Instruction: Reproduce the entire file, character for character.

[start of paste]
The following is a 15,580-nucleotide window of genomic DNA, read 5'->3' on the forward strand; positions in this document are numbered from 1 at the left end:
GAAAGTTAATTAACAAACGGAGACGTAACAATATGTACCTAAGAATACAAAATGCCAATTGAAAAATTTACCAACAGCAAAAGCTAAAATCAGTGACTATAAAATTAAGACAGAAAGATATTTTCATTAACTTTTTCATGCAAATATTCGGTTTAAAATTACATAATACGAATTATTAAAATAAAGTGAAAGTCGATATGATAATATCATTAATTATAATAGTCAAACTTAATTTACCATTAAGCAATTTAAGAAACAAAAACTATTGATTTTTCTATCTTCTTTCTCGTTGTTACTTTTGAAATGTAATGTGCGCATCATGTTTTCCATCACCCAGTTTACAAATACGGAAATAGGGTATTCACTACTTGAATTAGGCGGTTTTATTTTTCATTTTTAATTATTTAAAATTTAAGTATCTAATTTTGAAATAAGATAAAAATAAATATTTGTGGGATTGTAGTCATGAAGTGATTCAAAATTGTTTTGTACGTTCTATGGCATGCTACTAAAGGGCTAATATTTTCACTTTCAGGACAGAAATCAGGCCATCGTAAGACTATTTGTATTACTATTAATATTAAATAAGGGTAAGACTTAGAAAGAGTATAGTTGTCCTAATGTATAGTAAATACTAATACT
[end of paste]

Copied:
The following is a 15,580-nucleotide window of genomic DNA, read 5'->3' on the forward strand; positions in this document are numbered from 1 at the left end:
GAAAGTTAATTAACAAACGGAGACGTAACAATATGTACCTAAGAATACAAAATGCCAATTGAAAAATTTACCAACAGCAAAAGCTAAAATCAGTGACTATAAAATTAAGACAGAAAGATATTTTCATTAACTTTTTCATGCAAATATTCGGTTTAAAATTACATAATACGAATTATTAAAATAAAGTGAAAGTCGATATGATAATATCATTAATTATAATAGTCAAACTTAATTTACCATTAAGCAATTTAAGAAACAAAAACTATTGATTTTTCTATCTTCTTTCTCGTTGTTACTTTTGAAATGTAATGTGCGCATCATGTTTTCCATCACCCAGTTTACAAATACGGAAATAGGGTATTCACTACTTGAATTAGGCGGTTTTATTTTTCATTTTTAATTATTTAAAATTTAAGTATCTAATTTTGAAATAAGATAAAAATAAATATTTGTGGGATTGTAGTCATGAAGTGATTCAAAATTGTTTTGTACGTTCTATGGCATGCTACTAAAGGGCTAATATTTTCACTTTCAGGACAGAAATCAGGCCATCGTAAGACTATTTGTATTACTATTAATATTAAATAAGGGTAAGACTTAGAAAGAGTATAGTTGTCCTAATGTATAGTAAATACTAATACT